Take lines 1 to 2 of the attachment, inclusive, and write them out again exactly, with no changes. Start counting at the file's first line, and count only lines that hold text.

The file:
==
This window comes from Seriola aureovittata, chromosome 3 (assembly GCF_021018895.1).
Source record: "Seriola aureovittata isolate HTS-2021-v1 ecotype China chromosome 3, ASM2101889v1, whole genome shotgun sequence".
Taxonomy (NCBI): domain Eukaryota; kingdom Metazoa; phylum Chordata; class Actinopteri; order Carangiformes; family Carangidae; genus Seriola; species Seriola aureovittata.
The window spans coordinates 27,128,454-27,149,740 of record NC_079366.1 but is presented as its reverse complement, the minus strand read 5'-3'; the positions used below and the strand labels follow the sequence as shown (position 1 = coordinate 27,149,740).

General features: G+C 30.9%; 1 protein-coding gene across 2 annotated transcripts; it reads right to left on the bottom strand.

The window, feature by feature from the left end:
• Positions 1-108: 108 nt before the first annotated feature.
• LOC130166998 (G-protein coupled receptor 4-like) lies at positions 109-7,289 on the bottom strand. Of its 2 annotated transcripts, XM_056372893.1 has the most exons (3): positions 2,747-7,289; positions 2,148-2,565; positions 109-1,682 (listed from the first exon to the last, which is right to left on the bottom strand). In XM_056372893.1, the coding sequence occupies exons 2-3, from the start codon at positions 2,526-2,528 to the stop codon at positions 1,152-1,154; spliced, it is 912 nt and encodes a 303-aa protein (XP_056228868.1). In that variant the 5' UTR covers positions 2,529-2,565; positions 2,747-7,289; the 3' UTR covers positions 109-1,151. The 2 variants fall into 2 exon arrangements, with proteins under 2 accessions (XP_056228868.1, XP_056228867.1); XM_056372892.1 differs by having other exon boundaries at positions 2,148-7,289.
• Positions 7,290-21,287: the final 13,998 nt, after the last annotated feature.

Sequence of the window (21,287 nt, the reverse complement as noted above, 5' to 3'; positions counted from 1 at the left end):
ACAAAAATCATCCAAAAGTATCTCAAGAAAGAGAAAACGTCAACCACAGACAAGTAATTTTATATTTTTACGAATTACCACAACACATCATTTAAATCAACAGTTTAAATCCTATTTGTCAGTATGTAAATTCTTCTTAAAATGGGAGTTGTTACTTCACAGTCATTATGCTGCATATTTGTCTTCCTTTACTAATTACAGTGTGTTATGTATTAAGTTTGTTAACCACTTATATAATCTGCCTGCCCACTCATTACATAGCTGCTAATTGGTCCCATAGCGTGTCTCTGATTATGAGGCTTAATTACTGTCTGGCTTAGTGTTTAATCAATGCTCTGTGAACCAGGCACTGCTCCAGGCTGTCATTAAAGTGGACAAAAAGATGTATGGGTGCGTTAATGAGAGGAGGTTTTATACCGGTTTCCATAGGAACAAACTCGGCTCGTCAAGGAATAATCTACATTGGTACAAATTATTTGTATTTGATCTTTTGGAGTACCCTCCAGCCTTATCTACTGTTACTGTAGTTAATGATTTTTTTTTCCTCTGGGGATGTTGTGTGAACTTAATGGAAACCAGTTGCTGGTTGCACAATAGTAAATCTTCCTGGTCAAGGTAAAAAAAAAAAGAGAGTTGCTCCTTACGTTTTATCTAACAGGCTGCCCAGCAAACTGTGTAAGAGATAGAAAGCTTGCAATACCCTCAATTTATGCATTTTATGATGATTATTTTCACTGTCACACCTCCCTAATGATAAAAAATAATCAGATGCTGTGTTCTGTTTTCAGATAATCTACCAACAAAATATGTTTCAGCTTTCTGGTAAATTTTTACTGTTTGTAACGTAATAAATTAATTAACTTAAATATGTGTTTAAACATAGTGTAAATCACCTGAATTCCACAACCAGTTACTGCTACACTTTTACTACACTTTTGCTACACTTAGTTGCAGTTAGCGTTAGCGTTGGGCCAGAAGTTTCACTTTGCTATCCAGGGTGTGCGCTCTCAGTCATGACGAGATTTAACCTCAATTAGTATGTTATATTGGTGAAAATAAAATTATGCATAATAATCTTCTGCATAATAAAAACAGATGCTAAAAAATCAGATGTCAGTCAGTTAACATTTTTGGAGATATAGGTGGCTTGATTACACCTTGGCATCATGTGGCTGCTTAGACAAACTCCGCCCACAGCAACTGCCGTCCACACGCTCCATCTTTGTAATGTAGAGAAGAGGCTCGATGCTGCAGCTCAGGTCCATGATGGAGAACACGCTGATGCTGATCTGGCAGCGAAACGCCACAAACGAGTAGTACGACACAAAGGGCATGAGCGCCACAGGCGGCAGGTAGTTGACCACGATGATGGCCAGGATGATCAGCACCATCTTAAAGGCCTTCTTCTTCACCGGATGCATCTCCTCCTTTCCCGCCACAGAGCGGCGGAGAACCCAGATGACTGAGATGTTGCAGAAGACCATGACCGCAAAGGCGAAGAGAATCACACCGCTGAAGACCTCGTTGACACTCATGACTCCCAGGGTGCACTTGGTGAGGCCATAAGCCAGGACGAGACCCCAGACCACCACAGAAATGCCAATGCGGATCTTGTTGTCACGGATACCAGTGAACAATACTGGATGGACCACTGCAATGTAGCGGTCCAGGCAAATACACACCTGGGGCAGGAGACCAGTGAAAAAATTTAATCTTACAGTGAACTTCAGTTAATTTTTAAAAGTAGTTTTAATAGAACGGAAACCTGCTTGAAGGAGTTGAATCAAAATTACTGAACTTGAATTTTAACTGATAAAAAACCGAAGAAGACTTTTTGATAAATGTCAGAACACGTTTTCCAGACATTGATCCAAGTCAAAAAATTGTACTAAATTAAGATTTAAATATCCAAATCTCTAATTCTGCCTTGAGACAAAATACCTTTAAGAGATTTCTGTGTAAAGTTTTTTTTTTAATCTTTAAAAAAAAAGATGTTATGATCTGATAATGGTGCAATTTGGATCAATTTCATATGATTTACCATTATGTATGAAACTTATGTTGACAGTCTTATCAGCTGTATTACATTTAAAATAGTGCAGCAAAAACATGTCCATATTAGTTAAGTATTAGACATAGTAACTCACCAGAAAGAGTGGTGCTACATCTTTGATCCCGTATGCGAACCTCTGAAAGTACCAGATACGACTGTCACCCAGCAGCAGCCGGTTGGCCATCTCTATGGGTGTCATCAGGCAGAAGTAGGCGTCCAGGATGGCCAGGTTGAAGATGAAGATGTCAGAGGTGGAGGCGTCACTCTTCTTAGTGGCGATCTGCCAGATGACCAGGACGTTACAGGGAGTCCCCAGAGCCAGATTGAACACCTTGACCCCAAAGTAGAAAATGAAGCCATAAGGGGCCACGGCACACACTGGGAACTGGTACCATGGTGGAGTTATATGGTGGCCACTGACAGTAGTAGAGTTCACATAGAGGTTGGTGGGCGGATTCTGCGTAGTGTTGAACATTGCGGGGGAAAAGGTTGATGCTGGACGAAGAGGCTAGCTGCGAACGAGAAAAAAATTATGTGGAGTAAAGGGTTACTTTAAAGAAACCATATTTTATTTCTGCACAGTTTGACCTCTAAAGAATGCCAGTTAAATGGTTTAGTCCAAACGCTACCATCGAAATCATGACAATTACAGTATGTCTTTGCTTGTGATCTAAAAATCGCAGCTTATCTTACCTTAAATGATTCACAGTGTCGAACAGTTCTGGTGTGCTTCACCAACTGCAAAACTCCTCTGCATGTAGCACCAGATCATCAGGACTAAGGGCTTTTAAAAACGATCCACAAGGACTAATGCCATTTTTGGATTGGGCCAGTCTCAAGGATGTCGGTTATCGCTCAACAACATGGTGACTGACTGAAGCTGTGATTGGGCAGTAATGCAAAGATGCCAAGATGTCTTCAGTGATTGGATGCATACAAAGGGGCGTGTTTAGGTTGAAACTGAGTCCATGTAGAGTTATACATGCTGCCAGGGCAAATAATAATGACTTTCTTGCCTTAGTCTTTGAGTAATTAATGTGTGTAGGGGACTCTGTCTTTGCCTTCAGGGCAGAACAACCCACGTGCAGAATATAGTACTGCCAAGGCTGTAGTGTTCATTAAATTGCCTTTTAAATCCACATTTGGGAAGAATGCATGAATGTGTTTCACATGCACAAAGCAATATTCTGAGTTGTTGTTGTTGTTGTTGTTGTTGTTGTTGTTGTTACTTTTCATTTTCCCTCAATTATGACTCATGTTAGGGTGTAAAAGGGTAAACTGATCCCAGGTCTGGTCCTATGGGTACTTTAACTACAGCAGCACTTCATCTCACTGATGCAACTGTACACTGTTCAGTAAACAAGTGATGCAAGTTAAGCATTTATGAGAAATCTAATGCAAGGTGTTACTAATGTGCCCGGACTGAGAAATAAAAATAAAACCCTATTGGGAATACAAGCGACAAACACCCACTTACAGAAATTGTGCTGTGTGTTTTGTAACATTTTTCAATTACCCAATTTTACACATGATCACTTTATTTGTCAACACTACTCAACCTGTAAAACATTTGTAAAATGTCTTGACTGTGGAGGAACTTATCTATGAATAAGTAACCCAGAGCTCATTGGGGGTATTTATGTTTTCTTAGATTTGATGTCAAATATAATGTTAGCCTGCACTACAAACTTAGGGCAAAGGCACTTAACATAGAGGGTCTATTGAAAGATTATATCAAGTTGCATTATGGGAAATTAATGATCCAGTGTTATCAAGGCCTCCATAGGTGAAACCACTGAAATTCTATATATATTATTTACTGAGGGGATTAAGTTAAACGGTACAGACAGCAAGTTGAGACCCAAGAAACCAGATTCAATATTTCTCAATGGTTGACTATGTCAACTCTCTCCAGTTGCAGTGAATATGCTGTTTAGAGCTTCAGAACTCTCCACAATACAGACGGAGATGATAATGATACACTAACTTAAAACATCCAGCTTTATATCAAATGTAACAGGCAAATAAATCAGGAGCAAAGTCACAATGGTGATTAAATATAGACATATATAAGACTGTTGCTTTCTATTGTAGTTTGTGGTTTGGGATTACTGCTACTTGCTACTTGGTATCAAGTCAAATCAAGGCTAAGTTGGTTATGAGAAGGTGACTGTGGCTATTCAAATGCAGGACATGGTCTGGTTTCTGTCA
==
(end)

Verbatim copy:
This window comes from Seriola aureovittata, chromosome 3 (assembly GCF_021018895.1).
Source record: "Seriola aureovittata isolate HTS-2021-v1 ecotype China chromosome 3, ASM2101889v1, whole genome shotgun sequence".